Spatial and temporal heterogeneity are often described as important factors having a strong impact on biodiversity. The effect of heterogeneity is in most cases analyzed by the response of biotic interactions such as competition of predation. It may also modify intrinsic population properties such as growth rate. Most of the studies are theoretic since it is often difficult to manipulate spatial heterogeneity in practice. Despite the large number of studies dealing with this topics, it is still difficult to understand how (...) the heterogeneity affects populations dynamics. On the basis of a very simple model, this paper aims to explicitly provide a simple mechanism which can explain why spatial heterogeneity may be a favorable factor for production. We consider a two patch model and a logistic growth is assumed on each patch. A general condition on the migration rates and the local subpopulation growth rates is provided under which the total carrying capacity is higher than the sum of the local carrying capacities, which is not intuitive. As we illustrate, this result is robust under stochastic perturbations. (shrink)
The first part of this book (“Social Waste and Non-Commodity Waste, and the Individual Circuit of Capital”) will probably be of most interest to readers of this journal. The author argues that Marx’s formula for individual circuits of capital does not allow a fully adequate comprehension of capitalism. Marx discusses the initial money capital invested (M), the commodity inputs purchased with investment capital (C), the production process (P), the new commodities produced (C’), and the money appropriated from sales of (...) those commodities (M’). Custers insists that two other elements must be included: the non-commodity waste produced in the course of commodity production, and the social waste that results when commodities have “negative use-values” (this occurs when their use inflicts net harm on society). He takes the pollution generated in the course of producing nuclear energy as the main example of non-commodity waste, while nuclear weapons provide the paradigmatic illustration of social waste. Custers adds symbols for these two phenomena (-W and =W, respectively) to Marx’s M-C-P-C’-M formula. The discussion of the profound environmental costs of each and every stage in the production of nuclear energy warrants special mention due to its clarity and comprehensiveness. Representatives of the nuclear industry and their allies are becoming increasingly emboldened to propose nuclear energy as the solution to global warming. Many of us suspect this is an insane idea. But it is important to know precisely why this.. (shrink)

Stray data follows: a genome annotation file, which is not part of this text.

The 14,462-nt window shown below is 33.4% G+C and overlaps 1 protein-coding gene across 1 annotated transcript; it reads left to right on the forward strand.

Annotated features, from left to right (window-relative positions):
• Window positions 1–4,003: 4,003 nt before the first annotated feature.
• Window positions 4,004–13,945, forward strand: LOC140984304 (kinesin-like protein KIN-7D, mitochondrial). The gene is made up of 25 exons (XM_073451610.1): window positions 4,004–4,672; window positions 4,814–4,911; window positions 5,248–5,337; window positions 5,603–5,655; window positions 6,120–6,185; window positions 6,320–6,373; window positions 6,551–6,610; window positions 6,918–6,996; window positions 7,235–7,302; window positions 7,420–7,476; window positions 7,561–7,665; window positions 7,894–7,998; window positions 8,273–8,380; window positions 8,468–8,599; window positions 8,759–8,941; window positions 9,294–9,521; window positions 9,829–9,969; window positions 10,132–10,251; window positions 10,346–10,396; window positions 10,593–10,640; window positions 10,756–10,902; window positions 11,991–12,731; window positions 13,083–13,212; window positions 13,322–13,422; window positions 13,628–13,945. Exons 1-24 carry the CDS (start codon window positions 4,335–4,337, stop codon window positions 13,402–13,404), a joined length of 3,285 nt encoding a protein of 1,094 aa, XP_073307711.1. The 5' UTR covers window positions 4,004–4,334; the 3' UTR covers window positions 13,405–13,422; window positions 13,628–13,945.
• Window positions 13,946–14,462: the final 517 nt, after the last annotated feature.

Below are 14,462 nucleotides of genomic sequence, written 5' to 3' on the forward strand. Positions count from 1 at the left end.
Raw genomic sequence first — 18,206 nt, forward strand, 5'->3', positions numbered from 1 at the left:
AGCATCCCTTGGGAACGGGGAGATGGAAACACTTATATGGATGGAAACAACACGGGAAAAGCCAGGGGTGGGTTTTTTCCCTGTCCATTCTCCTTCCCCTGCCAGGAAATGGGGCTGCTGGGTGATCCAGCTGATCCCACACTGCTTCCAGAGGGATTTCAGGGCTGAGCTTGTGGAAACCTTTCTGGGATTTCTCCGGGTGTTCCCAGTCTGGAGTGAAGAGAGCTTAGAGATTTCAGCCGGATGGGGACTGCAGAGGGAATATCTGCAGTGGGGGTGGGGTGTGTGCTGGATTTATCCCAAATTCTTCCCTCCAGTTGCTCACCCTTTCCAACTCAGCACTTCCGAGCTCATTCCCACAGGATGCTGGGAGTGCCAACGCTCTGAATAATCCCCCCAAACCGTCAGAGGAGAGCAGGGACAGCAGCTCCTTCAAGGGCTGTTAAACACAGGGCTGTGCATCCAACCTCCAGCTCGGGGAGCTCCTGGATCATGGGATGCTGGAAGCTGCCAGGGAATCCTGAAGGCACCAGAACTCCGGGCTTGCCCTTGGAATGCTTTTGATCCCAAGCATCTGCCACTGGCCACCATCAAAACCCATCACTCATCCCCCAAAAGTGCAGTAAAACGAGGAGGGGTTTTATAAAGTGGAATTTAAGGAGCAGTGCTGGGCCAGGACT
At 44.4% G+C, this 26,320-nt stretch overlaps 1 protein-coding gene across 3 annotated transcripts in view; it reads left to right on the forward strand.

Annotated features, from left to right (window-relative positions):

New production concepts rely on the active (co-) shaping of planning, control and organisation processes on the shop floor level. Established CAPM technologies (CAPM =Computer Aided Production Management) only provide insufficient support, and a complete automation of the production management is not suited to close this gap. This is why new principles of system design have to be developed which meet various requirements: from taking into account a multidimensionality and contradiction of planning targets and the integration of (...) learning opportunities with the use of systems up to the promotion of work process knowledge. (shrink)
In recent decades education is increasingly perceived as an instrument for generating economic growth and enhancing production. Unexpectedly, however, many prominent economists, throughout history, have rejected this view of education. This article examines the grounds on which Tibor Scitovsky, who was one of the leading economists of twentieth century America, objected to the spread of production oriented education. The article begins by an historical overview of the relationship between economic and educational theory. It then explains why Scitovsky held (...) the economic growth achieved in the 20th necessitates an educational reform and presents the outline of this proposed educational reform. It is argued that by distinguishing between creative and defensive forms of consumption and by highlighting the inherent tension between comfort and pleasure, Scitovsky offers an innovative and challenging conception of the desired relationship between economics and education that can serve as an alternative to the one that prevails today and amend its many fallacies. The paper concludes by briefly exploring some of the educational implications that stem from Scitovsky’s thought. It is maintained that Scitovsky’s views provides an original defense for teaching the arts and humanities and a suggestive perspective on consumer education and teaching of high culture. (shrink)